Tag Archives | Artificial Intelligence
Ben Goertzel, the CEO of artificial intelligence company Novamente, asks whether machines will ever really feel, in the same sense that humans do?
“This is a separate question from whether machines can be intelligent, or whether they can act like they feel. The question is whether machines if suitably constructed and programmed can have awareness, passion, subjective experience … consciousness?” Goertzel led a machine consciousness workshop in Hong Kong, and summarizes current theories about artificial intelligence, and notes that Tufts professor Daniel Dennett believes it’s absolutely possible – if the machines are programmed correctly!
This article also appears in the latest issue of H+ magazine.
A.I. researcher Ben Goertzel reports back from the 2009 Singularity Summit in New York. Stephen Wolfram discussed Wolfram|Alpha, an IBM researcher described brain emulation, and Intel CTO Justin Rattner spoke “on his firm’s potential role in the Singularity.”
But in this follow-up article, Ben Goertzel describes what he learned in a day-long workshop/discussion group on averting catastrophic outcomes after a humanity-altering technological breakthrough.
For example, his list of “11 ways to avoid a bad Singularity” suggests that humanity should simply refrain from building any artificial intelligences that are autonomous…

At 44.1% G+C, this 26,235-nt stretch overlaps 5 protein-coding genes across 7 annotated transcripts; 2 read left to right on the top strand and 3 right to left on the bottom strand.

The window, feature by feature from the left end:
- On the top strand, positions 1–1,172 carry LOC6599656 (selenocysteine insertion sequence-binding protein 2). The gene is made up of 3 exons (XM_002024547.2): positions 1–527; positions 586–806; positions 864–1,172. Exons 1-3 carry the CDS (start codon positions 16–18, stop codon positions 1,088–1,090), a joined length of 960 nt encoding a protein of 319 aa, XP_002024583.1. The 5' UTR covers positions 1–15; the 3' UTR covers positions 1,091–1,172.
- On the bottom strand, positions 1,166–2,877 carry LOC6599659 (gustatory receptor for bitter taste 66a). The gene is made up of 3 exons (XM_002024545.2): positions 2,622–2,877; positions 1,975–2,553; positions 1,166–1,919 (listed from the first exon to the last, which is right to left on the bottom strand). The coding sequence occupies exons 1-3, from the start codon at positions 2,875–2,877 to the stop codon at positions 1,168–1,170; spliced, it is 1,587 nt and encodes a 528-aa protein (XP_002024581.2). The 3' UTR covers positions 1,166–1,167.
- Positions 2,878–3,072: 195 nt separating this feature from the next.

This weekend Peter Thiel, the co-founder of PayPal, gave a talk listing seven world-ending scenarios — including global warming, hyperintelligent computers, and even malicious robots — and then provided the audience with his own greatest fear: that a technological Singularity won’t happen fast enough.
But the highlight of the “Singularity Summit” conference was probably a question directed to the neuroengineering director at Tecnalia (Europe’s third largest private research organization). “An audience member asked if Randal would give the emulated brains a choice about whether or not they wanted to participate in the experiments they had been created for!”
Itamar Arel from the University of Tennessee (and co-founder of the Artificial General Intelligence Roadmap initiative) described a two-pronged approach to bring about A.I. in years instead of decades.
And of course, Ray Kurzweil spoke — twice.